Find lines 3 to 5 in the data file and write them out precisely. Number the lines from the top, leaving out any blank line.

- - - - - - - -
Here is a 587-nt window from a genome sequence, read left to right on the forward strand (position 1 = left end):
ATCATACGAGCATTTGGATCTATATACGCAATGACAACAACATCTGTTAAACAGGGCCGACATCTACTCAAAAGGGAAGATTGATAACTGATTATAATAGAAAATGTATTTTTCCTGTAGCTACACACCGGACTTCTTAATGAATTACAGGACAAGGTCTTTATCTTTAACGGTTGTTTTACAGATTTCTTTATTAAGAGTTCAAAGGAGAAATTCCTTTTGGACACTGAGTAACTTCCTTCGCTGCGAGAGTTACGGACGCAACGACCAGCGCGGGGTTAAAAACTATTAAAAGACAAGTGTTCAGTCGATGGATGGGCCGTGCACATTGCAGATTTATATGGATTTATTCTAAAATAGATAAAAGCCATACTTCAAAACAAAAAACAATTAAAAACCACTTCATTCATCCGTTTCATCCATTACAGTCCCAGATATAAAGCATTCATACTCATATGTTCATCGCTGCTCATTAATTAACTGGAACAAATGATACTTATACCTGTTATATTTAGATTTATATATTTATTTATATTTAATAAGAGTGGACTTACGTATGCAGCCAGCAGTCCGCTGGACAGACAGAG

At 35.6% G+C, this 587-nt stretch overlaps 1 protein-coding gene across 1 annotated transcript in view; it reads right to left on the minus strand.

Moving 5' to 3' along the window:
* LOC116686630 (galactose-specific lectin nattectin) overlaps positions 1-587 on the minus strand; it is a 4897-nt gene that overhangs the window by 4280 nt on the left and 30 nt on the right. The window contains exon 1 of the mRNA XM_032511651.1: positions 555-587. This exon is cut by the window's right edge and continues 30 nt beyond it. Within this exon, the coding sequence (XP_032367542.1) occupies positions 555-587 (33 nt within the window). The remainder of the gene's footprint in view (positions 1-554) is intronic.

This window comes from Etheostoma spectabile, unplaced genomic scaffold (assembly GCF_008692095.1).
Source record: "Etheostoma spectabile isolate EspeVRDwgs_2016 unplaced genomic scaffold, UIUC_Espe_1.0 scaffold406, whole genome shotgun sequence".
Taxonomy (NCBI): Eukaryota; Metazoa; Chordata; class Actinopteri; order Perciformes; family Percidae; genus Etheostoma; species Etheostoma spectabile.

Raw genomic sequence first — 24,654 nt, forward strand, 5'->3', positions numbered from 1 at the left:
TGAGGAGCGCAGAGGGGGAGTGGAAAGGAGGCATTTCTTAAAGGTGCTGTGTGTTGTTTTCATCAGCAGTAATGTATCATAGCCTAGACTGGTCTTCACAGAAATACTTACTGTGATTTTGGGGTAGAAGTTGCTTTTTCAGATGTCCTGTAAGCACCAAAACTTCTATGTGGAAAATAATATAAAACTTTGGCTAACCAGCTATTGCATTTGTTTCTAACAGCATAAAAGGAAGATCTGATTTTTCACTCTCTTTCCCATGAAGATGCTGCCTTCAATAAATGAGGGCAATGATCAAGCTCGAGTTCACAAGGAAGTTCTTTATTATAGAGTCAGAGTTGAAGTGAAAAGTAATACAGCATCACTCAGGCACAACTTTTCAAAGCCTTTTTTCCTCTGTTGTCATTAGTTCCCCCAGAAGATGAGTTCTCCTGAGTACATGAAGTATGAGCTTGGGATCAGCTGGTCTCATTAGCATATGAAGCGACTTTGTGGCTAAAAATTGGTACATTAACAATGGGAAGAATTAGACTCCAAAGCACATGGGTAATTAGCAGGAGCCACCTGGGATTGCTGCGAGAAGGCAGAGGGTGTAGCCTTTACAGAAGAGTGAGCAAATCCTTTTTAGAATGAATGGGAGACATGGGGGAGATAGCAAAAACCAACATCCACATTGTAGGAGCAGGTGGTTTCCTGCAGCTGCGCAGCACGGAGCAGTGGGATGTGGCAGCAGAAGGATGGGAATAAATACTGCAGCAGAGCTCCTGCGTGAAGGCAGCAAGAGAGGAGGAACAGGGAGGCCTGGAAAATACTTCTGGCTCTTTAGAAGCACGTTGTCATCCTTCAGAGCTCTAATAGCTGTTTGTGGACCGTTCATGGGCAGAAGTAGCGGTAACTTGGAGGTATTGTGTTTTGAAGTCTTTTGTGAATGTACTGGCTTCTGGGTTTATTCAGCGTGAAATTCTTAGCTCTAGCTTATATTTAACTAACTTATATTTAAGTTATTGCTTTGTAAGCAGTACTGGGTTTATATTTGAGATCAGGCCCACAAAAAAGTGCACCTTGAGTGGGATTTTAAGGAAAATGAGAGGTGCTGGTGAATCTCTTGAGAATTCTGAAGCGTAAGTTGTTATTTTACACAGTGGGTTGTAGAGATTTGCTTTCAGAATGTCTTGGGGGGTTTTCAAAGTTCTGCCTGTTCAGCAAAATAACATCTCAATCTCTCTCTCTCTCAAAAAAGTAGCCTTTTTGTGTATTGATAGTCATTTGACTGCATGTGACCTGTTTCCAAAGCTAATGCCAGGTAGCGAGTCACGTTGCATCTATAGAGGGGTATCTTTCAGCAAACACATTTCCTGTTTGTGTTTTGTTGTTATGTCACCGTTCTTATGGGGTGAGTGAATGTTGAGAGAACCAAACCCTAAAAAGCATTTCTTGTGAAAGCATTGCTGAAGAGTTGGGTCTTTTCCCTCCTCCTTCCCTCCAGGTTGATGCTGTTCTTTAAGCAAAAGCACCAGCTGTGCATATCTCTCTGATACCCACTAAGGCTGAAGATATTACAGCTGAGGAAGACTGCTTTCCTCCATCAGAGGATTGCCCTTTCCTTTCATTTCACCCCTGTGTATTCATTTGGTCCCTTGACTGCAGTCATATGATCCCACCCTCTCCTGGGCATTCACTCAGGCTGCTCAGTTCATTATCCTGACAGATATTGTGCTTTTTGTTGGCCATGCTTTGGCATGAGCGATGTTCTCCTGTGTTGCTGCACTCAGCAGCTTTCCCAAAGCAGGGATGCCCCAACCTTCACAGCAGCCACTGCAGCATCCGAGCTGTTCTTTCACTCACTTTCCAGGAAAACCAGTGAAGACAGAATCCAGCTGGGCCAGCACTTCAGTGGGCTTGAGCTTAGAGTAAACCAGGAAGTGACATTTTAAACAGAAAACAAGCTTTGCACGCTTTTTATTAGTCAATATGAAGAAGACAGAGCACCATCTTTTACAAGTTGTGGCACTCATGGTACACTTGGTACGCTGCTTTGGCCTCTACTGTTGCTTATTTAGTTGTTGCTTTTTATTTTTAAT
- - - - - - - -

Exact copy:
At 35.6% G+C, this 587-nt stretch overlaps 1 protein-coding gene across 1 annotated transcript in view; it reads right to left on the minus strand.

Moving 5' to 3' along the window:
* LOC116686630 (galactose-specific lectin nattectin) overlaps positions 1-587 on the minus strand; it is a 4897-nt gene that overhangs the window by 4280 nt on the left and 30 nt on the right. The window contains exon 1 of the mRNA XM_032511651.1: positions 555-587. This exon is cut by the window's right edge and continues 30 nt beyond it. Within this exon, the coding sequence (XP_032367542.1) occupies positions 555-587 (33 nt within the window). The remainder of the gene's footprint in view (positions 1-554) is intronic.